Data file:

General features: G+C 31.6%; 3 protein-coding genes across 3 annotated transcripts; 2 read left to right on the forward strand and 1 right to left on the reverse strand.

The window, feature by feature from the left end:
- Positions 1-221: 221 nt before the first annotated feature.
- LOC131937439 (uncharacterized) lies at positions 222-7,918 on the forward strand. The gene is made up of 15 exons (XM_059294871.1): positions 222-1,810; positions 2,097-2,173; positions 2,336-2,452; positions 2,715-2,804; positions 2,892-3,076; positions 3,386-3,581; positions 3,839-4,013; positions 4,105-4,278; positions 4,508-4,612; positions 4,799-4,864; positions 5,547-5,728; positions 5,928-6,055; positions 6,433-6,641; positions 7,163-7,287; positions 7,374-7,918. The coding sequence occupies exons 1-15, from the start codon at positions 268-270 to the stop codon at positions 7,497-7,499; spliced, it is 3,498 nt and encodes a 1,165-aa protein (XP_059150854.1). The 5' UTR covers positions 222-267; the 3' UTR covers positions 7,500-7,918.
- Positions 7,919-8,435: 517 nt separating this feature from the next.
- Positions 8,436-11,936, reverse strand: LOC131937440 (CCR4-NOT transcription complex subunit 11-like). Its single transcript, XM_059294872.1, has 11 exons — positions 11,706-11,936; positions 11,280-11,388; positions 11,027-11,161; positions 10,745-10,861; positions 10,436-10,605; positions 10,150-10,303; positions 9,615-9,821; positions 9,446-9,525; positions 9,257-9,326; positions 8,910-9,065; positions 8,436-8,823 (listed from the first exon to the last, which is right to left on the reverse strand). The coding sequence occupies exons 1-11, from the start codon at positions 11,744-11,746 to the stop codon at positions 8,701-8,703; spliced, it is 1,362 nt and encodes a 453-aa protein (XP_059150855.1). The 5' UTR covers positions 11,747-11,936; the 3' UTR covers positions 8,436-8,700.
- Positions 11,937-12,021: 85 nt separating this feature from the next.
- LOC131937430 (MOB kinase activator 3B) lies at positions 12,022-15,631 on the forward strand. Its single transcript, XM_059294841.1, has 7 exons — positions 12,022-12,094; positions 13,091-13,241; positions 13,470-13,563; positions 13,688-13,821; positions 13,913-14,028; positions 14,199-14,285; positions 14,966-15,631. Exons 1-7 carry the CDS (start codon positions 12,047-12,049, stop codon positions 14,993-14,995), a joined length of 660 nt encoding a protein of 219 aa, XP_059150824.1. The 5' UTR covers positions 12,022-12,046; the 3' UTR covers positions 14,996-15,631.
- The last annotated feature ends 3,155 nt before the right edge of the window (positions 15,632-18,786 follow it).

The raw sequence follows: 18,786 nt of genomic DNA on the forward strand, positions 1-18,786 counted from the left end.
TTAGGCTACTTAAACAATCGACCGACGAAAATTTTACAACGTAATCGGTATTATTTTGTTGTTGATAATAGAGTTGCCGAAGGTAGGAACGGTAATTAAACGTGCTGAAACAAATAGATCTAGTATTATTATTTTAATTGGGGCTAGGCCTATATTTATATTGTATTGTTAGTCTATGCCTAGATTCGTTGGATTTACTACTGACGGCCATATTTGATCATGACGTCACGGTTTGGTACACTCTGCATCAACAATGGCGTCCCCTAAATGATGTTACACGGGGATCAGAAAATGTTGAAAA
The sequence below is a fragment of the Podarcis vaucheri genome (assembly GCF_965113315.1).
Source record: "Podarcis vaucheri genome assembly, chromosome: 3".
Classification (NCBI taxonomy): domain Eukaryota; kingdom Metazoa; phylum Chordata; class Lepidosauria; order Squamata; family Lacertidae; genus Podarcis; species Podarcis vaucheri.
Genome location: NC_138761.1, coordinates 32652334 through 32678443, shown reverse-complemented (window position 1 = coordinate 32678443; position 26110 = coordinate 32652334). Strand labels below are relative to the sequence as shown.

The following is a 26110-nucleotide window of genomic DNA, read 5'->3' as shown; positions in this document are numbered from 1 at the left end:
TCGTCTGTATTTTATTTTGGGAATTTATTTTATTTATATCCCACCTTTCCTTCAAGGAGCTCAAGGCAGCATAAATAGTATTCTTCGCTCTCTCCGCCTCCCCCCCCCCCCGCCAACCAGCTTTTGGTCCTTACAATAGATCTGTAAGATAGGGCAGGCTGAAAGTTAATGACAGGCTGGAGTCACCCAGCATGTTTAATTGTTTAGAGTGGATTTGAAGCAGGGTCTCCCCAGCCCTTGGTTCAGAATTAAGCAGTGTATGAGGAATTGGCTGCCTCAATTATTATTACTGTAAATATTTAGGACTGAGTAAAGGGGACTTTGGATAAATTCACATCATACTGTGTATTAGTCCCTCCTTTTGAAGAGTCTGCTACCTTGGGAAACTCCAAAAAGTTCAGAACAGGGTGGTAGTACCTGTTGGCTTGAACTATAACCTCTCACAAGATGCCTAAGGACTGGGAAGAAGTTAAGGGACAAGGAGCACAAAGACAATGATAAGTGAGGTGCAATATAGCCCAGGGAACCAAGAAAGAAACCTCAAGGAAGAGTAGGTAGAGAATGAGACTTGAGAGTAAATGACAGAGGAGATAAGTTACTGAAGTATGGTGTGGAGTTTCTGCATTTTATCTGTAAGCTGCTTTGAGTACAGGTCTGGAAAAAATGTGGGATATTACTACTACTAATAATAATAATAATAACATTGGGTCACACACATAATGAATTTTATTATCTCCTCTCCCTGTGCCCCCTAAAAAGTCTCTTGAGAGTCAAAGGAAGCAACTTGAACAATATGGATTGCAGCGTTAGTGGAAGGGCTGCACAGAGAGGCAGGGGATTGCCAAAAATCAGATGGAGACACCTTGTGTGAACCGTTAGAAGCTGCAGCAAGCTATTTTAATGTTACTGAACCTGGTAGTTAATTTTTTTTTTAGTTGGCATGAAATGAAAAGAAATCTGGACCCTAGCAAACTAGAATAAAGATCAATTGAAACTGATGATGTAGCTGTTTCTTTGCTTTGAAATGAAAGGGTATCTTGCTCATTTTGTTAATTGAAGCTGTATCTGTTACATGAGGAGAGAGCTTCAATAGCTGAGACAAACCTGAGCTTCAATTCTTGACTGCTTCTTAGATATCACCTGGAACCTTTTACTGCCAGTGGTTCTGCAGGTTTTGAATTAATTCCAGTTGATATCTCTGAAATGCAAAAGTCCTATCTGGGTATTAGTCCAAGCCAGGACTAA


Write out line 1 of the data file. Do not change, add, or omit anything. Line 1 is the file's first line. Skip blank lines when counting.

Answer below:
General features: G+C 31.6%; 3 protein-coding genes across 3 annotated transcripts; 2 read left to right on the forward strand and 1 right to left on the reverse strand.